Phantom limb pain (PLP) is a complex phenomenon which is estimated to affect up to 3/4s of amputees. Although it usually subsides up to 10% of people have prolonged symptoms.
The difference between residual limb pain and phantom limb pain is that the pain from residual pain originates from physical impairments such as skin conditions, vascular abnormalities, the healing process and bone disorders etc, whereas phantom pain is a neurological condition.
Although there is no consensus on the exact causes of PLP it is thought that spinal, peripheral and supra spinal mechanisms play a role in the cause of the pain. Because of this a multi-modal treatment approach is though to be most effective.
Lots of treatments exist for PLP including mirror therapy and traditional therapy techniques such as stretching and strengthening. Both of these approaches have sound evidence supporting their use. There is one technique, phantom motor execution (phantom exercises or PME) which is thought to be an effective treatment but has been less researched.
A new RCT published in BMC has set out to evaluate the impact of adding PME exercises to mirror therapy and conventional physiotherapy treatment.
This study is a single blinded RCT which took place in Pakistan. 24 patients were split into two groups (experimental and control) using a sealed envelope method. Patients who were 18-60 years old with phantom limb pain scoring 4 or more on the VAS were eligible for the trial.
Both groups received 15 minutes of mirror therapy and 20 minutes of routine therapy with the experimental group also receiving 15 minutes of phantom motor execution (PME) exercises.
PME exercises included the a form of mental imagery where the participants imagines moving the phantom limb and attempting to perform movements. The participants were asked:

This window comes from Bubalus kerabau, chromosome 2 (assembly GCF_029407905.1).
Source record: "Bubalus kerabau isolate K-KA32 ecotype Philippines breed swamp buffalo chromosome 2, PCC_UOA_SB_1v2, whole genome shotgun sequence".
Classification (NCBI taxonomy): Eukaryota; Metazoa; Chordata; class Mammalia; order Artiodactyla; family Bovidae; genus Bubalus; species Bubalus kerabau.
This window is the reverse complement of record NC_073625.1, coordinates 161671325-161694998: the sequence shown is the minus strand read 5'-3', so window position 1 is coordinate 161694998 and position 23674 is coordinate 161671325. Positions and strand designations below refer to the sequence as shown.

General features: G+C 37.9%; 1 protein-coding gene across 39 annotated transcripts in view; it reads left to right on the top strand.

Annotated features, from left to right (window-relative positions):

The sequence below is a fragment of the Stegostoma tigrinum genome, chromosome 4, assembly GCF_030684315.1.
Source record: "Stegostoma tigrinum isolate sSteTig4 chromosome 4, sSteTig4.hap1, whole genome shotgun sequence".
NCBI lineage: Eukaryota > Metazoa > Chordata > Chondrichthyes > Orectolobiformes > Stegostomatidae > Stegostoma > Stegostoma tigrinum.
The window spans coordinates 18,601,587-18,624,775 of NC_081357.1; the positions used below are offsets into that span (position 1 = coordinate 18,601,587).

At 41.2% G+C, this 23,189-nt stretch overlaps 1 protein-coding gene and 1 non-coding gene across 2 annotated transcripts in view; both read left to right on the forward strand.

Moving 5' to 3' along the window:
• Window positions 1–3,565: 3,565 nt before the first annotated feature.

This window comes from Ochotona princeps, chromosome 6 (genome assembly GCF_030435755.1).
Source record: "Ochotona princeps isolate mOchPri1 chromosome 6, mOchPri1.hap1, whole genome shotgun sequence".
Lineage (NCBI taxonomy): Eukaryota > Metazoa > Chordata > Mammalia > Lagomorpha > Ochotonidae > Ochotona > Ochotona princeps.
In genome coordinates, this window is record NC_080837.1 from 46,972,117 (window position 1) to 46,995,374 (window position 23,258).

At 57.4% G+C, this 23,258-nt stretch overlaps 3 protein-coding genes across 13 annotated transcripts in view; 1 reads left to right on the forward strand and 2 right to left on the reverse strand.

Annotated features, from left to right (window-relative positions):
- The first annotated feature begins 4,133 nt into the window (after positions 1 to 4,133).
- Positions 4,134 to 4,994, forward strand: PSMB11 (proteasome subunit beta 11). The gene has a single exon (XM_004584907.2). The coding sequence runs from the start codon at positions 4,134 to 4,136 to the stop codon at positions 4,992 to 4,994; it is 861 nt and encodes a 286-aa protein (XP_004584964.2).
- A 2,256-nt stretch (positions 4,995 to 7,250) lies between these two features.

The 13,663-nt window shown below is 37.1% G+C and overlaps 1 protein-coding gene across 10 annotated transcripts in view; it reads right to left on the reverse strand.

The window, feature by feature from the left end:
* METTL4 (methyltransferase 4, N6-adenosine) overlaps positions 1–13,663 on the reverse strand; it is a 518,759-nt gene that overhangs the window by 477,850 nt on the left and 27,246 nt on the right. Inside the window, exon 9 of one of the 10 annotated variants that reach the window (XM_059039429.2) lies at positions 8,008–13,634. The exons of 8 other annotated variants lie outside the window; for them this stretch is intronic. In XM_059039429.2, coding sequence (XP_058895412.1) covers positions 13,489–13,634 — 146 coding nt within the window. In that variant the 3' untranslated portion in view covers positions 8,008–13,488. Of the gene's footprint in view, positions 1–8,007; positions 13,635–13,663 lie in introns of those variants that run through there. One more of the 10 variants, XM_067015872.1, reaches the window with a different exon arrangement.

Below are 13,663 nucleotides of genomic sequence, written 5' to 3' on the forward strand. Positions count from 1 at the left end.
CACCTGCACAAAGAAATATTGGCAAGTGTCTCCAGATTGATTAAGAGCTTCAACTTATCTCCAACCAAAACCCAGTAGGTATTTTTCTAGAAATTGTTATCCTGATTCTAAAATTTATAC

- about the position at which they were feeling their phantom limb
- to place their intact limb at the same position as they felt their phantom limb
- to move both limbs in opposite directions
- to return to their starting position
The movements included any physiological movements and the movements were repeated until the pain disappeared. PME were repeated until the pain subsided completely with a maximum of 15 repetitions in one session.
The mirror therapy took place every day for four weeks and it involved standing side on with the sound limb in front of a flat mirror (130cmx46cm). The participants eyes should always focus on the reflection of the intact limb and symmetrical movements with both limbs take place. The participants decide which movements to perform and external stimuli were removed.
The routine physiotherapy programme consisted of stretching, strengthening and prosthesis/gait training all dependent of what type of amputation had occurred.
Outcomes were assessed using the AMP, VAS and SF-36 questionnaire at baseline, two weeks and end point at four weeks. Randomisation and assessments were performed by the same physiotherapists across all data collection points.
Of the 24 participants the mean age of the control group was 40.5 ± 12.5 and in the experimental group 45.3 ± 11.1 and the majority of participants across both groups had their amputation within 2 years prior to the trial starting.
10 participants underwent amputations because of diabetic neuropathy with 12 others occurring because of trauma. Baseline characteristics were similar between groups.
Both control and experimental groups saw significant reducing in pain as two and four weeks with the experimental group reaching statistical significants at four weeks (p=0.003).
All participants saw a similar improvement across all quality of life domains of the SF-36 regardless of which group they were in. The only measure that was notably different was the participants in the experimental group saw a bigger reduction in bodily pain however this was not statistically significant.
Both experimental and control groups saw notable improvements in their walking ability at 4 weeks but there was no real difference in outcome between the groups.
Limitations and Conclusion
It appears that the addition of phantom exercises reduced the pain of amputees when combined with mirror therapy and usual physiotherapy treatment such as stretching and strengthening. However this is in a limited small sample of 24 and only measured over 4 weeks.
The fact this study took place during the COVID-19 pandemic raises questions about access to rehab and therapy consistently throughout the study duration which is not discussed. there are also other factors such as location and cause of amputation were not considered and may have affected the outcomes.
That being said, considering the low-risk and potential high-benefit of using PME exercise in reducing pain, clinicians should consider using it. Expectations of results should be held in caution.